Campaigns

Monday, November 3, 2014 – 08:30 a.m.

Here’s the latest update from the average of polls, produced by RealClearPolitics.com, as of Monday morning.

Eight of ten contested states remain within the polling margin of error.

With just one campaign day remaining, before Election Day, new polling continues to indicate the GOP will assume control of the U.S. Senate in January 2015.

Based upon the latest tracking, if the election were held today, Republicans would control the U.S. Senate by a margin of 52-48. That’s again of seven seats in the upper chanber of Congress.

Should the GOP run the table, in a so-called “wave”, the outcome could be as high as 55-45.

Polling tabulations will pretty much be completed by Sunday afternoon, as the bulk of remaining undecided voters commit to a candidate. The weekend poll releases reflect sampling from Thursday and Friday.

The GOP now has momentum in every contested state. Whether that momentum will translate into victories in all of those states is dependent on party turnout, and the all-to-important independent vote.

The contested states of Arkansas, Colorado, Kentucky and Louisiana will now go to the GOP. Unless something unexpected occurs, Sen. Mitch McConnell (R-Kentucky) will become the new Majority Leader. New polling shows McConnell is pulling away from Alison Lundergan Grimes (D).

New polling in Georgia shows GOP contender Greg Perdue gaining the upper hand over Michelle Nunn, in a three-way race for the now open seat. The contest will go to a January runoff, should no candidate secures fifty percent, which is likely.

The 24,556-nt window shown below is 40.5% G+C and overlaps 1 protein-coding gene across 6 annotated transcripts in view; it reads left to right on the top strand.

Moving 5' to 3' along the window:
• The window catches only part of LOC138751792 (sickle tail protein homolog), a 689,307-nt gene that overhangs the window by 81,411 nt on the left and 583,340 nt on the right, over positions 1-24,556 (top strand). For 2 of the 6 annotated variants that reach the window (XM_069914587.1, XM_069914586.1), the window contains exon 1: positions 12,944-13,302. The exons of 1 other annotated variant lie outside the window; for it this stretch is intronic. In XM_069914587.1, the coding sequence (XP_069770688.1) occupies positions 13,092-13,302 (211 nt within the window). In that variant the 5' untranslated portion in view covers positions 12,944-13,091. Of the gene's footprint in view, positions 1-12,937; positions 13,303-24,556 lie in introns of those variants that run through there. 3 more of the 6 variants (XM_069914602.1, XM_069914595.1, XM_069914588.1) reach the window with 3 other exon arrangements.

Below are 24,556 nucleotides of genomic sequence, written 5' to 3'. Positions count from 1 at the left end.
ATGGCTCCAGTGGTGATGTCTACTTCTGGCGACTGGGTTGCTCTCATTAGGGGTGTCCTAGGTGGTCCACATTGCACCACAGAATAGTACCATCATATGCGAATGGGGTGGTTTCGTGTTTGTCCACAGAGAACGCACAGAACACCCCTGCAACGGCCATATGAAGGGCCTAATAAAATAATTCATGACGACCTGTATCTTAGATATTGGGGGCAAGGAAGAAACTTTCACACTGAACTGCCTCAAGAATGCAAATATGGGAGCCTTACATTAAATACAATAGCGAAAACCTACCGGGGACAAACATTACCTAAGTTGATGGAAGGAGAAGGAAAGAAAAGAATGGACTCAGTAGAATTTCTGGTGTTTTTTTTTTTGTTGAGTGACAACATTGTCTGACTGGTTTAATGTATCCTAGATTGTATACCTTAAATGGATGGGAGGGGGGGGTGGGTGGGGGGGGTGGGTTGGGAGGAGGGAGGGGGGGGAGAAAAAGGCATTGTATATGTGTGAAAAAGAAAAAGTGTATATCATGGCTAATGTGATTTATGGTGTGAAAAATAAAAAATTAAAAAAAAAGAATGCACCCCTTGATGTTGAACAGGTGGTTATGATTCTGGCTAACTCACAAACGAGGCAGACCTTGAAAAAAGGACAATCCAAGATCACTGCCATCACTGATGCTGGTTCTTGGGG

North Carolina, once thought to be firmly in the Democrat column, is in a dead heat.

New Hampshire still remains the best seat for Democrats to defend. Senator Jeanne Shaheen, who appeared to be recapturing an edge in late polling, has fallen back into essentially a tie with Scott Brown (R). If this state goes red Tuesday night, then expect a GOP wave.

Also, let’s forget that the open Democrat seats in West Virginia, Montana and South Dakota will go to the GOP.

The expected turnout modal is a major factor affecting polling accuracy. Each poll selects its own mix of what it believes will be the percentage of voter turnout by party affiliation and other demographics. This mix causes the polls, in some cases, to produce vastly over or understated results.

Republican voter intensity is much higher than that of Democrats going into Election day.

————————

Real Clear Politics Election 2014
Battle for Senate
Dem 45 In-Play 8 GOP 47
.
RCP Averages:   GOP +7 Pick-Ups
Top Senate Races              RCP Average
Colorado        Gardner   (R)   +2.5
Iowa            Ernst     (R)   +1.4
North Carolina  Hagan     (D)   +1.1
Kansas          Orman     (I)   +0.7
Georgia         Perdue    (R)   +2.2
Kentucky        McConnell (R)   +7.2
Arkansas        Cotton    (R)   +7.1
New Hampshire   Shaheen   (D)   +0.9
Louisiana       Cassidy   (R)   +4.8
Alaska          Sullivan  (R)   +2.4